There’s an interesting story behind these black and brown beauties. A man by the name of Karl Friedrich Louis Dobermann was the original developer of Dobermanns in the late 1800’s. Karl Dobermann was a tax collector, and he needed an athletic and imposing looking dog that would provide some security while he made his rounds.
Enter the Dobermann, or as they’re called in the US and Canada — Doberman Pinschers. Unfortunately, there were no proper records kept of the breed’s familial origin, but experts believe that Terriers, Shepherds and Rottweilers may have played a role in their lineage.
Doberman’s are very intelligent and are quick learners, which is why they are so often used as working dogs — you may see them working for the police or military, as search and rescue members, or even as a guide dog. The combination of intelligence and athleticism means these pups aren’t usually couch potatoes, they stay active. Which is a good thing for the Doberman pinscher life expectancy and health complications. An active dog is a healthy dog.
The average lifespan of a Doberman Pinscher is 10—13 years.
Unfortunately, every breed of dog comes with a set of common health risks built into their DNA, and Dobies are no different. Below are some afflictions to be aware of as an owner that may affect the Doberman Pinscher lifespan:
– Bloat – also referred to as torsion or gastric dilatation-volvulus in dogs. This is a painful condition characterized by a buildup of gas and fluid in the stomach. The stomach inflates, preventing the escape of gas/fluids, disrupting digestion, and limiting blood flow to the heart. If you own a Doberman it’s recommended to familiarize yourself with the first signs of bloat by talking to your vet.
– Wobbler Syndrome – also referred to as cervical vertebral instability. The main characteristic of wobbler’s syndrome in dogs is a wobbly gait caused by malformations and abnormalities in the vertebrae. It’s usually more common in bigger dogs. Surgery is an option that works, however, the success all depends on the exact condition of the dog’s spine.
– Von Willebrand Disease – A blood clotting disease that affects dogs and humans. Von Willebrand’s disease in dogs is characterized by bleeding from the mouth, nose or in body fluids for no apparent reason. Unfortunately, there’s no cure, but there are several successful management methods. The main one is reducing rough playing, as it increases the chance of a bleeding event.
– Chronic Active Hepatitis – Habitual and progressive inflammation of the liver eventually leading to cirrhosis. It’s not really possible to prevent, as most Dobermans who suffer from this condition are already predisposed. Signs to look out for include, lack of appetite, jaundice, bloated abdomen, and weight loss in your dog. It’s not curable, but proper treatment can allow dogs to live a long and happy life.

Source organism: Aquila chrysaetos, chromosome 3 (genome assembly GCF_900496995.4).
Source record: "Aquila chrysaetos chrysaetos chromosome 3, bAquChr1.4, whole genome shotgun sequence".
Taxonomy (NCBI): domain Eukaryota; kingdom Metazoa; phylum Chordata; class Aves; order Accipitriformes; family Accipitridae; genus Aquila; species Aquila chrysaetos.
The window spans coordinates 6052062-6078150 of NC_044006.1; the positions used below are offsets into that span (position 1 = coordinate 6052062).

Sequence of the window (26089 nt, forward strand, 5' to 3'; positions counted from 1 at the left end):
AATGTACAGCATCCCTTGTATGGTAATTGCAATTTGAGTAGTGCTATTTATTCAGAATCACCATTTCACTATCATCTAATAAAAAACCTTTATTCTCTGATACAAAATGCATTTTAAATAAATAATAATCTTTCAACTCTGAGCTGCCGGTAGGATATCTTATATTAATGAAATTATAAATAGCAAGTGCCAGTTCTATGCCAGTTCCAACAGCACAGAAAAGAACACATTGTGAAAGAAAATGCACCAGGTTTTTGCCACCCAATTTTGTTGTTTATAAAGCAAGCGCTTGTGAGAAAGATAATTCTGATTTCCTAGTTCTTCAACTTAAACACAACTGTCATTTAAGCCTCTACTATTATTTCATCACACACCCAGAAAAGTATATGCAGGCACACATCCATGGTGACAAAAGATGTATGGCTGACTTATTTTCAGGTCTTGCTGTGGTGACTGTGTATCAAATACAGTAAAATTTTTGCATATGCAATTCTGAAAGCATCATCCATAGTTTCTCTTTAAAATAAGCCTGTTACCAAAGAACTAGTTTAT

– Color Dilution Alopecia – This is a condition of the skin characterized by permanent hair loss, leaving the dogs coat appearing faded and patchy. The hair follicles lose their ability to produce new healthy hair. It’s a genetic disease so prevention isn’t possible. It can be uncomfortable for dogs because of the scaliness and itchiness of the skin, but treatment can relieve these symptoms.
– Hyperthyroidism – Characterized by low hormone production, this condition is caused by an inflation of the thyroid gland. There are a multitude of symptoms to look out for including skin problems, weight gain, canine lethargy lifespan of a doberman pinscher etc. The good news is that it’s fairly easy to treat, especially in the early stages.
– Dilated cardiomyopathy – A form of heart disease. The main symptom is an enlarged, dysfunctional heart. Unfortunately, canine dilated cardiomyopathy in doberman pinschers affects them more severely than other dogs. The life expectancy following this diagnosis is typically short, but if it’s caught early, treatment can slow the disease and make your dog’s life more comfortable.
Other common conditions include Canine cherry eye, arachnoid cysts, canine cataracts, congenital portosystemic shunt, congenital deafness, nasal depigmentation and mucocutaneous hypopigmentation.
The toughest part about owning a dog is knowing that they won’t be around as long as we will. The best way to curb this reality is by having a strong relationship with your vet, and being familiar with all of the common health risks for a Doberman Pinscher. While a lot of their common conditions are genetic and unpreventable, they are manageable. Despite their diagnosis, they can usually go on to live a happy and comfortable life.